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The NFL This Week:
Which team is best for Bush?
It will be one of the most anticipated games of 2006, with fans riveted to every play.
Heading into week 15 of the NFL season (or weak 15 for the Texans and Niners), Houston is 1-12 and the 49ers are 2-11. If both keep losing, their showdown on January 1 could determine who gets the top pick in the 2006 draft, which figures to be USC tailback Reggie Bush if he turns pro as expected.
Imagine David Carr back to pass, the ball pops loose...fumble and players on both teams are thinking, "Don't touch it – let them recover it!" They could be scoreless going to overtime.
Now, suggesting that any pro teams would tank a game is taboo, but it sure looked like something funny was going on last Sunday. Kris Brown lined up to kick a 31-yard field goal to tie the Titans with no time left. The last time we saw a ball shanked this badly, it was a Charles Barkley tee shot. Texans lose 13-10.
Earlier in the 4th quarter, Brown had a 37-yard field goal attempt blocked by – guess who? Tank Williams. Coincidence? I think not.
Two weeks earlier, the Texans blew a 21-point lead against St. Louis...followed by a loss on a last-second comeback by the hapless Ravens.
"In 20 years, I have never been through three weeks like we have been through here," said Houston coach Dom Capers.
The 49ers are so bad, they don't have to try to tank. It just happens. Twice against the Seahawks last Sunday, Alex Smith went back to pass and pulled a Garo Yepremian, with the ball slipping out behind his head. This has led to a week of debate as to whether Smith's hands are too small.
Logic dictates that if they both finish 2-14, the loser of the epic Texans-Niners clash should be able to claim the title as the NFL's worst. However, the tiebreaker is not head-to-head meetings. It's strength of schedule. I'm already having BCS flashbacks.
The reasoning goes that if you have the worst record and a soft schedule, you really must be lousy. At this point, it looks like Houston is in the driver's seat schedule-wise.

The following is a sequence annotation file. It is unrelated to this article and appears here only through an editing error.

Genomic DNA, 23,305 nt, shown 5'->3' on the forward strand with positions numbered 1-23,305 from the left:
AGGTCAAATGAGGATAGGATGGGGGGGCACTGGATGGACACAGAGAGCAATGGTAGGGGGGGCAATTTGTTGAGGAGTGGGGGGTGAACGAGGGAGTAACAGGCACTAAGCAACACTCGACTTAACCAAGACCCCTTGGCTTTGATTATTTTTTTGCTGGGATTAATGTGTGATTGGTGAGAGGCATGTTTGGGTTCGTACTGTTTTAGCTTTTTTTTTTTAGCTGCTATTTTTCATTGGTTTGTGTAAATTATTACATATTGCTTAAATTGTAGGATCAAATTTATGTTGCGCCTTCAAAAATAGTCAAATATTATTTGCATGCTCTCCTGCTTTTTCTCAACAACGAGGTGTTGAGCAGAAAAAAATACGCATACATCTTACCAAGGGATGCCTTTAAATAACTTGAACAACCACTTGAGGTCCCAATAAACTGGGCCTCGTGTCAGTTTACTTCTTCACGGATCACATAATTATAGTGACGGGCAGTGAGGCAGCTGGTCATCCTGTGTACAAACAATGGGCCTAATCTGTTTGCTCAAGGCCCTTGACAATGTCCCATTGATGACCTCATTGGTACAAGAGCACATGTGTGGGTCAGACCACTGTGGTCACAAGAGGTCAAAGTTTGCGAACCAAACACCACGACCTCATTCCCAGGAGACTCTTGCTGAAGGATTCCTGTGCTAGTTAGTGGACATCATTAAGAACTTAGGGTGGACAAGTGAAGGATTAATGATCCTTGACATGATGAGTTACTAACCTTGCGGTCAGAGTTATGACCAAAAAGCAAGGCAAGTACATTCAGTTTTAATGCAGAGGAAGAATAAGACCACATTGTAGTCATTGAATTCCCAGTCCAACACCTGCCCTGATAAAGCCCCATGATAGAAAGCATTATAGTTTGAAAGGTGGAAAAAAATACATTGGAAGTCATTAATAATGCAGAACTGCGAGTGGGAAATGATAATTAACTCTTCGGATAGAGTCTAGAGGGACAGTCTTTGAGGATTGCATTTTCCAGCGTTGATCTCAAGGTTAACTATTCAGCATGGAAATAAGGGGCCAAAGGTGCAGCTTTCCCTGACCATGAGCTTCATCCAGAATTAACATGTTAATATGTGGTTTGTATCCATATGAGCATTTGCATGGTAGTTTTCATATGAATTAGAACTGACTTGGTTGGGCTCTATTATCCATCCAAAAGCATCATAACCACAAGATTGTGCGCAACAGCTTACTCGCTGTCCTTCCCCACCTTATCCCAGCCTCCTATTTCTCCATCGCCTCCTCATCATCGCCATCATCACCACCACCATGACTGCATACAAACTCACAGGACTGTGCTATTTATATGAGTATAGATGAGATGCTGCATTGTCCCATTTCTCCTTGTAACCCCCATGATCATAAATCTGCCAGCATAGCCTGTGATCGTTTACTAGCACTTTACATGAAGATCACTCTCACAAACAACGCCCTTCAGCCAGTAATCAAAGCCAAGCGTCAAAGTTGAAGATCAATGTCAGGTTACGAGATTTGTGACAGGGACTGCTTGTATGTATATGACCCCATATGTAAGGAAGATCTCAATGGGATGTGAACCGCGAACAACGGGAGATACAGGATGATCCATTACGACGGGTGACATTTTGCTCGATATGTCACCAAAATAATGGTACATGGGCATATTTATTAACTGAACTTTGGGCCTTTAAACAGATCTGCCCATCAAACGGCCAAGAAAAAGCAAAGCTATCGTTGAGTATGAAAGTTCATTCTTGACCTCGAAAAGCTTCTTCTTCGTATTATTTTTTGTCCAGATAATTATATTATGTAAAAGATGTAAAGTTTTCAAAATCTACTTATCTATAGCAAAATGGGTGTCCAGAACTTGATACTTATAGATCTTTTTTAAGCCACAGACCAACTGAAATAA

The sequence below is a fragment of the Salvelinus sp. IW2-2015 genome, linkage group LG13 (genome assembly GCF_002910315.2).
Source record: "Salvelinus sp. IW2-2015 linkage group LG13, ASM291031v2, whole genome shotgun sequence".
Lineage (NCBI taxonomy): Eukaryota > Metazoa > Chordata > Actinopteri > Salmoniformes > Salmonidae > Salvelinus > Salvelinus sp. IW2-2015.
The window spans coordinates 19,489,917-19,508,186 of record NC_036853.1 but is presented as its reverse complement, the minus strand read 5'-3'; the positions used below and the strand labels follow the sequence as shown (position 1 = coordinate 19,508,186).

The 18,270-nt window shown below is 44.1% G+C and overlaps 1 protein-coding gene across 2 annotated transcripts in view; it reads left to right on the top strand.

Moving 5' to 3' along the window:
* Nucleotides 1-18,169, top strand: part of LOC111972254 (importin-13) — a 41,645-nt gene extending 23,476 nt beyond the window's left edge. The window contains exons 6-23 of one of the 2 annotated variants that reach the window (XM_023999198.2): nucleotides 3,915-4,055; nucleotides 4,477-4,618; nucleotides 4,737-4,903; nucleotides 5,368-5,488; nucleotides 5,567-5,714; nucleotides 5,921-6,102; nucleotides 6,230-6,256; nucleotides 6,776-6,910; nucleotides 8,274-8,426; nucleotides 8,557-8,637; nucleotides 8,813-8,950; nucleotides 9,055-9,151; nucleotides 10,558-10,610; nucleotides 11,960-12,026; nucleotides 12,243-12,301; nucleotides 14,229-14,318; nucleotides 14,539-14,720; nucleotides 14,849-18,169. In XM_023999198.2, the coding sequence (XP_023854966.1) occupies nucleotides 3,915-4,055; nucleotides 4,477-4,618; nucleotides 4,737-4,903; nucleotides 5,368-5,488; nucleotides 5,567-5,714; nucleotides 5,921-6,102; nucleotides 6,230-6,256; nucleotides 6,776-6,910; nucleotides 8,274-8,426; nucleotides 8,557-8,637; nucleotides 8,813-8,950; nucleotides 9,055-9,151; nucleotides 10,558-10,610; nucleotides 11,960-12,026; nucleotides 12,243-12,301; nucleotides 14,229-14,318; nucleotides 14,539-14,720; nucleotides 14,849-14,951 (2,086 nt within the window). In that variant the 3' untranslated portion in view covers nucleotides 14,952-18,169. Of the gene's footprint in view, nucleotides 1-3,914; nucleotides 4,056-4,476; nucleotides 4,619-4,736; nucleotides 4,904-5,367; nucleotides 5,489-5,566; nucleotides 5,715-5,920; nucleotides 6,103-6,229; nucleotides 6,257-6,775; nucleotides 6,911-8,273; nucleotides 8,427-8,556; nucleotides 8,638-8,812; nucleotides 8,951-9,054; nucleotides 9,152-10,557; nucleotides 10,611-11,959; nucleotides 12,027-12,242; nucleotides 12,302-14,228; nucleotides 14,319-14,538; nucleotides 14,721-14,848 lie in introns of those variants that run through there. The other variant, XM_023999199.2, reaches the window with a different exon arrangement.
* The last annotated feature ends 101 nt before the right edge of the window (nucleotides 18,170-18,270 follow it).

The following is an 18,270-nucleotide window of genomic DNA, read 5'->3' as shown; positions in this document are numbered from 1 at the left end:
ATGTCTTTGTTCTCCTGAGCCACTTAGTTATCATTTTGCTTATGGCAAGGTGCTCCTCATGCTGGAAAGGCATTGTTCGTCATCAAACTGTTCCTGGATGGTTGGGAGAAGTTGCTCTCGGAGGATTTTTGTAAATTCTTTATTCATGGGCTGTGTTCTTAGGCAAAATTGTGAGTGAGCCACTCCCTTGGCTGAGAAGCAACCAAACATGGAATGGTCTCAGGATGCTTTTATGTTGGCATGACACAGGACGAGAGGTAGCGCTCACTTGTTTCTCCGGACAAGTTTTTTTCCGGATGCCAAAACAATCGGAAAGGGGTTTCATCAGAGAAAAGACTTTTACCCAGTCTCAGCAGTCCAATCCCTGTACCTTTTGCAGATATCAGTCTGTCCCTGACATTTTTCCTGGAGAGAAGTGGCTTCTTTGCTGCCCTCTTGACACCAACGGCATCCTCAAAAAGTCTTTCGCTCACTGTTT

Now, in the unlikely event that the 49ers or Texans win in the next few weeks, the Bush Bowl may be moot, but if the trends continue, they'll be battling it out for the top pick with fans in Houston, San Francisco and a petrified Reggie Bush, all watching.
Going, going, gone
Barry Bonds and Mark McGwire are lucky that Major League Baseball isn't ruled by the Court of Arbitration for Sport in Switzerland or they wouldn't even be footnotes in history – they'd be erased from it completely.
This week, the court banned former world 100 meter record holder Tim Montgomery from competing for two years and the sprinter's records were wiped from the books as if he'd never even run down the track.
Montgomery's name has been implicated in the BALCO scandal that has landed BALCO founder Victor Conte in jail and put many world-class athletes under scrutiny for using performance enhancers.
The most shocking thing about the Montgomery ruling is that he's never tested positive for steroids. The court based its decision mostly on the testimony of fellow sprinter Kelli White, who claimed Montgomery told her he had used the steroid THG.
We're in no position to judge White or Montgomery – there was a fair amount of circumstantial evidence linking Montgomery and his then-girlfriend Marion Jones to BALCO. But if the burden of proof for a prosecutor is hearsay testimony from another athlete who has previously pled guilty as White did, the bar is set pretty low.
Few athletes have the talent that Darrell Russell possessed. Talent that we'll never see again – the result of a car crash in Los Angeles on Thursday. Russell was a passenger in a car reportedly driven by former USC teammate Michael Bastianelli. The vehicle slammed into a bus and both men died.
Russell was 6-5, 325 pounds, a combination of strength and quickness that made him unblockable at times. He signed a $22 million contract with the Raiders in 1997. Given his skills, wit and personality, Russell should have been a star for years to come. But the former All-Pro defensive tackle (and No. 2 overall pick in the '97 draft) found trouble around every corner.
When Russell was with the Raiders, he lived about five minutes away from me. Every realtor in the neighborhood heard stories about the wild parties at Russell's house and the complaints from neighbors. Hey, Darrell just wanted to have fun with his friends. But there was too much fun.
In 2002 Russell was suspended by the NFL for one year for substance abuse and despite warnings from teammates that he needed to change his lifestyle, Russell could never get himself out of a downward spiral.
Now all that's left are the memories of a huge man with skills and a smile to match – GONE at age 29. What a waste.